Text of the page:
WASHINGTON — The Senate on Wednesday overwhelmingly approved a stalled bill to fight human trafficking, freeing members to consider the nomination of Loretta E. Lynch to be the next attorney general.
The 99-to-0 vote moved the chamber past legislation that had been delayed for about six weeks, since Democrats withdrew their support for the bipartisan bill over an anti-abortion provision. Senators finally reached a compromise on that provision on Tuesday.
Though not related, the fate of the trafficking bill became entwined with Ms. Lynch’s nominationwhen Senator Mitch McConnell of Kentucky, the majority leader, said he would not schedule a confirmation vote on the attorney general nominee until the Senate finished the trafficking bill.
The Senate is scheduled to vote to move forward on Ms. Lynch’s nomination on Thursday morning, with a confirmation vote expected to follow in the afternoon.
In other Senate action, the Finance Committee late Wednesday approved a bill to give President Obama special authority to finish negotiating a huge trade accord with Pacific Rim nations. The debate on the “fast track” legislation, which is opposed by many liberal lawmakers and labor groups, will shift to the House on Thursday.
The Senate trafficking bill, which was intended to increase penalties for perpetrators and support for victims, particularly the preadolescent girls who are targeted, would also strengthen the ability of law enforcement to investigate trafficking, including through the expanded authority to intercept communications. It would also make patrons of traffickers equally responsible for the crimes, imposing harsher punishments on the so-called johns.
“This has been a long, strange journey here to final passage, but here we are, and we’ve kept our focus all along on the victims,” Senator John Cornyn, Republican of Texas and the bill’s main sponsor, said on the floor shortly before the final vote.
Senator Ted Cruz, also a Texas Republican, was not present for the vote.
The bill will now need to be worked out with the House, which passed another version of the legislation that did not include a victims’ fund, among other differences.
As senators voted on amendments to the trafficking bill, about two dozen black men showed up at the office of Mr. Cornyn, who is the Republican whip, demanding to speak to him about the delay in the confirmation vote on Ms. Lynch. Now the United States attorney for the Eastern District of New York, Ms. Lynch would become the first black woman to serve as attorney general. With the stated support of at least five Republican senators, she is expected to be confirmed, ending her more than five-month wait since being nominated — the longest of any cabinet secretary in the past three administrations.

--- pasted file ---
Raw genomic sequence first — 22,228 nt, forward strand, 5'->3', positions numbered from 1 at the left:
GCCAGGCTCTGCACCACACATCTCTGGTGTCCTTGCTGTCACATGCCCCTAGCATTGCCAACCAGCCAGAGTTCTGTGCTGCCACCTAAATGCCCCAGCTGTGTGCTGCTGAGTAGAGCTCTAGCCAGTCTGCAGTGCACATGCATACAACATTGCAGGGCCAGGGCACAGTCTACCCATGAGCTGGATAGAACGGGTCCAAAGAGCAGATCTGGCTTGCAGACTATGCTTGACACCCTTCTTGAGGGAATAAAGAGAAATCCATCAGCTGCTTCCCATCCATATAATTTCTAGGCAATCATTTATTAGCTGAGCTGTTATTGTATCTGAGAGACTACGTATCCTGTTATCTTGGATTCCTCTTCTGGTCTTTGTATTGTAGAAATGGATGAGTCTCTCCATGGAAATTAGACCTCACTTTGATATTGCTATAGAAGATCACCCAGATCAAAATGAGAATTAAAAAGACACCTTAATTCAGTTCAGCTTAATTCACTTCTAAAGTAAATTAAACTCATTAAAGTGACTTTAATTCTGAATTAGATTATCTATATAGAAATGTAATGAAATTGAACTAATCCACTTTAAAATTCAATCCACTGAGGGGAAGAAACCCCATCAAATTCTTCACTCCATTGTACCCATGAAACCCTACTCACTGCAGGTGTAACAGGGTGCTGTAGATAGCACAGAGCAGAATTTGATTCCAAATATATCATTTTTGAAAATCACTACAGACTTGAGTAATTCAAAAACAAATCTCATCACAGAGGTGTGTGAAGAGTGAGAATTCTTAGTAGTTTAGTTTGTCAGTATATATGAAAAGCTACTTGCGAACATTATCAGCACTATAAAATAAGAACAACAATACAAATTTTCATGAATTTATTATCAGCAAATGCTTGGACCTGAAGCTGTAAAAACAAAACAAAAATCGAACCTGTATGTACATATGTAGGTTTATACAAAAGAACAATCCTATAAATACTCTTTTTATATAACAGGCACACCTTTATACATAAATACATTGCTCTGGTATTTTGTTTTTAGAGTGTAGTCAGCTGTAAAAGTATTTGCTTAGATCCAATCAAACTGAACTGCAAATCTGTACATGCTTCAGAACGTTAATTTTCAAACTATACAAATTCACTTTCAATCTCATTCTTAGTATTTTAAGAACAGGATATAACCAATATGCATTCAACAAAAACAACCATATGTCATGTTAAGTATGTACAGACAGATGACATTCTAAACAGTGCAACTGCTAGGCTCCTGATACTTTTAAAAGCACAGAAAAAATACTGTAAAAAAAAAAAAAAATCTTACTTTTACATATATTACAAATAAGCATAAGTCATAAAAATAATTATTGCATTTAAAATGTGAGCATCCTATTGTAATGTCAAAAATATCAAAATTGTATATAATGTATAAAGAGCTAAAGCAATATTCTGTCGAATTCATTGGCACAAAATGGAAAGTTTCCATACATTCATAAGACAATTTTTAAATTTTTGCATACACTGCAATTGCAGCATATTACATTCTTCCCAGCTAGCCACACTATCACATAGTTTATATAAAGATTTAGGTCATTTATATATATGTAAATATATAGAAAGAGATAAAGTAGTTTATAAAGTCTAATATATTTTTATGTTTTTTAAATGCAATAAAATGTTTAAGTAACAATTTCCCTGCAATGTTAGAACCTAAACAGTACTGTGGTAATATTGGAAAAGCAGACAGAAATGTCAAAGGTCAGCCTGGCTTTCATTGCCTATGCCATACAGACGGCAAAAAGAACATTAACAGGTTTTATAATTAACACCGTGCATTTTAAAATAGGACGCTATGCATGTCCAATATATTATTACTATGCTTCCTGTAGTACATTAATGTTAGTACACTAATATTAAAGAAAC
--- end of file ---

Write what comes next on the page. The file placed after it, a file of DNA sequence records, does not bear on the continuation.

“More Americans are doing more stuff, but somehow this Senate can’t actually do two things at one time? That makes no sense,” said Roland Martin, a commentator and host on TV One, and an organizer of the demonstration. “It’s not just about if you’re heard. It’s, ‘Dammit, get to work.’ ”
The Obama administration took one last dig at Senate Republicans Wednesday, with Eric Schultz, the deputy White House press secretary, telling reporters that Ms. Lynch had been “waiting longer than it took to write the Constitution to be confirmed by the United States Senate.”
On Wednesday, senators waded into a sea of amendments to the trafficking bill. Among those approved was one that would require the secretary of defense to identify to the attorney general those prosecuted under the military justice system who are required to register as sex offenders, while another would increase grants to states that have laws terminating the parental rights of those who father children through rape.
An amendment introduced by Senator Patrick J. Leahy, Democrat of Vermont, that would have increased protections for homeless children, said to be the most vulnerable to traffickers, ultimately fell short of the 60 votes it needed to pass.
The Senate started its day Wednesday by unanimously approving the changes to the bill, worked out primarily by Mr. Cornyn and Senator Patty Murray, Democrat of Washington.
The deal would address Democrats’ concerns that the legislation would expand the Hyde Amendment, a law that prevents taxpayer dollars from being used to pay for abortions, by essentially splitting in two a victims’ fund created in the bill. Fines collected from trafficking offenders would go toward non-health care services, while federal money for community health centers — subject to the Hyde Amendment — would provide the rest. Many victims would be able to obtain abortions under the laws’ exemption in cases of rape.
“I know that Senator Cornyn and many others agreed with us that an effort to fight back against human trafficking in our country is, without question, no place for gridlock and dysfunction,” Ms. Murray said on the floor. “It certainly shouldn’t have taken this long.”